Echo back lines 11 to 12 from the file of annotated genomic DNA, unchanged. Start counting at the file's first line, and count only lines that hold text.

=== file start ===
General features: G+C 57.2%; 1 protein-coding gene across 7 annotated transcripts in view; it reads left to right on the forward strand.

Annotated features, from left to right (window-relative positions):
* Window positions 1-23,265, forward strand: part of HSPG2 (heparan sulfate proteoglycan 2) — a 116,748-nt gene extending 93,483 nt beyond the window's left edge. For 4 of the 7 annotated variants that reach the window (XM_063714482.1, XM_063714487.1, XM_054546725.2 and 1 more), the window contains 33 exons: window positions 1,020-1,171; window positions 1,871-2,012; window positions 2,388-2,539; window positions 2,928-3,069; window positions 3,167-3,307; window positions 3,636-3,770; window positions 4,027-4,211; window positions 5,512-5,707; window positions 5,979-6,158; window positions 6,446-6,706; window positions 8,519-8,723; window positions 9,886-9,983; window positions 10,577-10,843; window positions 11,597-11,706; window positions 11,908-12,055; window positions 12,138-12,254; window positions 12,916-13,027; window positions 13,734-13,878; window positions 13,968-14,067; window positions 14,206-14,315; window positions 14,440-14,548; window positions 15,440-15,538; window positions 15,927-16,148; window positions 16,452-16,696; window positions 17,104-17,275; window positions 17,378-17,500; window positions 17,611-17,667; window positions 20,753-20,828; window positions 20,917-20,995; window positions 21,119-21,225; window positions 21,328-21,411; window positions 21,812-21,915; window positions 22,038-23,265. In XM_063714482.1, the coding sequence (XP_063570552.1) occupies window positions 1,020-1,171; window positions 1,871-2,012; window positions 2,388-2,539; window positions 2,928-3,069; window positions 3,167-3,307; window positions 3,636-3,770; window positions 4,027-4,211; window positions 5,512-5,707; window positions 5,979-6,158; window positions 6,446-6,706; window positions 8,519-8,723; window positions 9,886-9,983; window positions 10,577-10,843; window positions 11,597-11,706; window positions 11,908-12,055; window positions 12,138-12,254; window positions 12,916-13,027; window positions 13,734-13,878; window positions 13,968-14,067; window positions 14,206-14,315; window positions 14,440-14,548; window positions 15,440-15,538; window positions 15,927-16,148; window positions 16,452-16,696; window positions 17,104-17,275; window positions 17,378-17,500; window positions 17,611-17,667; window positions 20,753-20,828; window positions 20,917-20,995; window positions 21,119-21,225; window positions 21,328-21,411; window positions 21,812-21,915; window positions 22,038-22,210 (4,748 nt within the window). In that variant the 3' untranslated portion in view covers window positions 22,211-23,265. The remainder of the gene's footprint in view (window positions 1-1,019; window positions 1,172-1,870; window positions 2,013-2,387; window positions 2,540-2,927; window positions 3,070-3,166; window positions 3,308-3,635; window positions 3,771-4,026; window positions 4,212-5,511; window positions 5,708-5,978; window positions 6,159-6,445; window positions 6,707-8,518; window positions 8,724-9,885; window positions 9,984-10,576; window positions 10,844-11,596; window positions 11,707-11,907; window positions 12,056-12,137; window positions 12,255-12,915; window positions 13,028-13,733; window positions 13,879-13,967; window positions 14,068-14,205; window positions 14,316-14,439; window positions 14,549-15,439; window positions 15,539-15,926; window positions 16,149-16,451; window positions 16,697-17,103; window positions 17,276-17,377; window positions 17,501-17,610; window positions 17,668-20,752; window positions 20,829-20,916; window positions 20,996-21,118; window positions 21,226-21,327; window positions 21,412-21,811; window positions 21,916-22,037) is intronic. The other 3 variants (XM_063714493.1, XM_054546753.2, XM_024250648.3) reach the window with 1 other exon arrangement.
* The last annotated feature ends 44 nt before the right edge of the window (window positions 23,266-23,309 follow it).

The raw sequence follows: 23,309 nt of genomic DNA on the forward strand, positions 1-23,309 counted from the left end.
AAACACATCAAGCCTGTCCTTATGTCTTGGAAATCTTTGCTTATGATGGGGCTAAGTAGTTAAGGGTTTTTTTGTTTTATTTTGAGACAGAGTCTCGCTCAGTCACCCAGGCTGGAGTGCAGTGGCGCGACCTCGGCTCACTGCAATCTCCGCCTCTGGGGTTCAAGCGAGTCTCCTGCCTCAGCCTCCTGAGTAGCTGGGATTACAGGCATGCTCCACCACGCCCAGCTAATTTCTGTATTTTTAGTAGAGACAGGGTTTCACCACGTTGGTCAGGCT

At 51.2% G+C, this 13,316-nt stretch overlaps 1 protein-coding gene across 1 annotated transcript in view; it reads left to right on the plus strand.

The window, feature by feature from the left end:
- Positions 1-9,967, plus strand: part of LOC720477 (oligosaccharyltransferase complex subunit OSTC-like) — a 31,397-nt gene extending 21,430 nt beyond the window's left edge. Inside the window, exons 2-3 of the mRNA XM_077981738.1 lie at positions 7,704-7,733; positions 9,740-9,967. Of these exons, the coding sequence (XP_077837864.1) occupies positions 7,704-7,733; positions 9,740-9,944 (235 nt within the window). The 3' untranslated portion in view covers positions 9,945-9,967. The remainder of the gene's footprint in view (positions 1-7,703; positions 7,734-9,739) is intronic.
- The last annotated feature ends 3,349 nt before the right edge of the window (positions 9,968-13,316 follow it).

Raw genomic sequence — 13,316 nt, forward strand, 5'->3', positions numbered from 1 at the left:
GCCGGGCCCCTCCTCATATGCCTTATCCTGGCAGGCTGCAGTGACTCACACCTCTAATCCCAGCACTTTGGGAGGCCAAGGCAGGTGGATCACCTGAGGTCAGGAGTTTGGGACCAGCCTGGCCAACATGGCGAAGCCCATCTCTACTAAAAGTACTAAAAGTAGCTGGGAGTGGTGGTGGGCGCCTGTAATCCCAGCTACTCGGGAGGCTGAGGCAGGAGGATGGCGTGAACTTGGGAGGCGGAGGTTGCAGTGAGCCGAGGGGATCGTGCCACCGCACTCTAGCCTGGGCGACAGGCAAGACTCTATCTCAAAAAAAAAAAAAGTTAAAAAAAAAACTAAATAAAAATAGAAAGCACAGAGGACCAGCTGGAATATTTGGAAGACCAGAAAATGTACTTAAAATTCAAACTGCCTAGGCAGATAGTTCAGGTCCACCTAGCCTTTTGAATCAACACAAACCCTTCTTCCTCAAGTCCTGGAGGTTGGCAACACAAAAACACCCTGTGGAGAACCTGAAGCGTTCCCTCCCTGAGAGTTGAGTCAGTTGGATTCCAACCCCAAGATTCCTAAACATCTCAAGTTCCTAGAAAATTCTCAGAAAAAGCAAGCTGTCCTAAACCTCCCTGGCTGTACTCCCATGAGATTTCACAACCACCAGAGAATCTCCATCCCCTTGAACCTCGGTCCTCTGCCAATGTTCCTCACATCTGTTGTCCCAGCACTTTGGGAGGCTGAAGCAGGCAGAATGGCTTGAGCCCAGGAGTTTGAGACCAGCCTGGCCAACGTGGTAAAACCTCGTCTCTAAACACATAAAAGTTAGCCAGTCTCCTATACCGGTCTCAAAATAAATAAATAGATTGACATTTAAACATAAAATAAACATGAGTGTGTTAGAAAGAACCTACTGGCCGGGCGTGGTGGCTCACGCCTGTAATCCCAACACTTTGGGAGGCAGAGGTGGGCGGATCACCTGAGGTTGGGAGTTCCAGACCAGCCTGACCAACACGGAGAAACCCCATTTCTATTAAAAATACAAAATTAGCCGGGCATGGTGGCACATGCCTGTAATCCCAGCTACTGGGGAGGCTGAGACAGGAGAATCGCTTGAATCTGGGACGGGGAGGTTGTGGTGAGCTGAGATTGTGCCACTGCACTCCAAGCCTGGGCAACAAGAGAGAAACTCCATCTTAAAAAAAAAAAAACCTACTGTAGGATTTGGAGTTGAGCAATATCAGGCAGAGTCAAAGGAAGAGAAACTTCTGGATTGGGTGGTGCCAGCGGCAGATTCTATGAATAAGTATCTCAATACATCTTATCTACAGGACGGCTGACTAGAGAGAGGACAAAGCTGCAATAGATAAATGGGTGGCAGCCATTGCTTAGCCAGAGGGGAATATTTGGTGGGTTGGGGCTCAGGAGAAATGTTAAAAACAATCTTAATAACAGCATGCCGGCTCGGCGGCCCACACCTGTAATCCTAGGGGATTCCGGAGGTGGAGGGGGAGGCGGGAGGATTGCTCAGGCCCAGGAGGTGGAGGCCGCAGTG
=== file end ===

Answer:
Raw genomic sequence — 13,316 nt, forward strand, 5'->3', positions numbered from 1 at the left:
GCCGGGCCCCTCCTCATATGCCTTATCCTGGCAGGCTGCAGTGACTCACACCTCTAATCCCAGCACTTTGGGAGGCCAAGGCAGGTGGATCACCTGAGGTCAGGAGTTTGGGACCAGCCTGGCCAACATGGCGAAGCCCATCTCTACTAAAAGTACTAAAAGTAGCTGGGAGTGGTGGTGGGCGCCTGTAATCCCAGCTACTCGGGAGGCTGAGGCAGGAGGATGGCGTGAACTTGGGAGGCGGAGGTTGCAGTGAGCCGAGGGGATCGTGCCACCGCACTCTAGCCTGGGCGACAGGCAAGACTCTATCTCAAAAAAAAAAAAAGTTAAAAAAAAAACTAAATAAAAATAGAAAGCACAGAGGACCAGCTGGAATATTTGGAAGACCAGAAAATGTACTTAAAATTCAAACTGCCTAGGCAGATAGTTCAGGTCCACCTAGCCTTTTGAATCAACACAAACCCTTCTTCCTCAAGTCCTGGAGGTTGGCAACACAAAAACACCCTGTGGAGAACCTGAAGCGTTCCCTCCCTGAGAGTTGAGTCAGTTGGATTCCAACCCCAAGATTCCTAAACATCTCAAGTTCCTAGAAAATTCTCAGAAAAAGCAAGCTGTCCTAAACCTCCCTGGCTGTACTCCCATGAGATTTCACAACCACCAGAGAATCTCCATCCCCTTGAACCTCGGTCCTCTGCCAATGTTCCTCACATCTGTTGTCCCAGCACTTTGGGAGGCTGAAGCAGGCAGAATGGCTTGAGCCCAGGAGTTTGAGACCAGCCTGGCCAACGTGGTAAAACCTCGTCTCTAAACACATAAAAGTTAGCCAGTCTCCTATACCGGTCTCAAAATAAATAAATAGATTGACATTTAAACATAAAATAAACATGAGTGTGTTAGAAAGAACCTACTGGCCGGGCGTGGTGGCTCACGCCTGTAATCCCAACACTTTGGGAGGCAGAGGTGGGCGGATCACCTGAGGTTGGGAGTTCCAGACCAGCCTGACCAACACGGAGAAACCCCATTTCTATTAAAAATACAAAATTAGCCGGGCATGGTGGCACATGCCTGTAATCCCAGCTACTGGGGAGGCTGAGACAGGAGAATCGCTTGAATCTGGGACGGGGAGGTTGTGGTGAGCTGAGATTGTGCCACTGCACTCCAAGCCTGGGCAACAAGAGAGAAACTCCATCTTAAAAAAAAAAAAACCTACTGTAGGATTTGGAGTTGAGCAATATCAGGCAGAGTCAAAGGAAGAGAAACTTCTGGATTGGGTGGTGCCAGCGGCAGATTCTATGAATAAGTATCTCAATACATCTTATCTACAGGACGGCTGACTAGAGAGAGGACAAAGCTGCAATAGATAAATGGGTGGCAGCCATTGCTTAGCCAGAGGGGAATATTTGGTGGGTTGGGGCTCAGGAGAAATGTTAAAAACAATCTTAATAACAGCATGCCGGCTCGGCGGCCCACACCTGTAATCCTAGGGGATTCCGGAGGTGGAGGGGGAGGCGGGAGGATTGCTCAGGCCCAGGAGGTGGAGGCCGCAGTG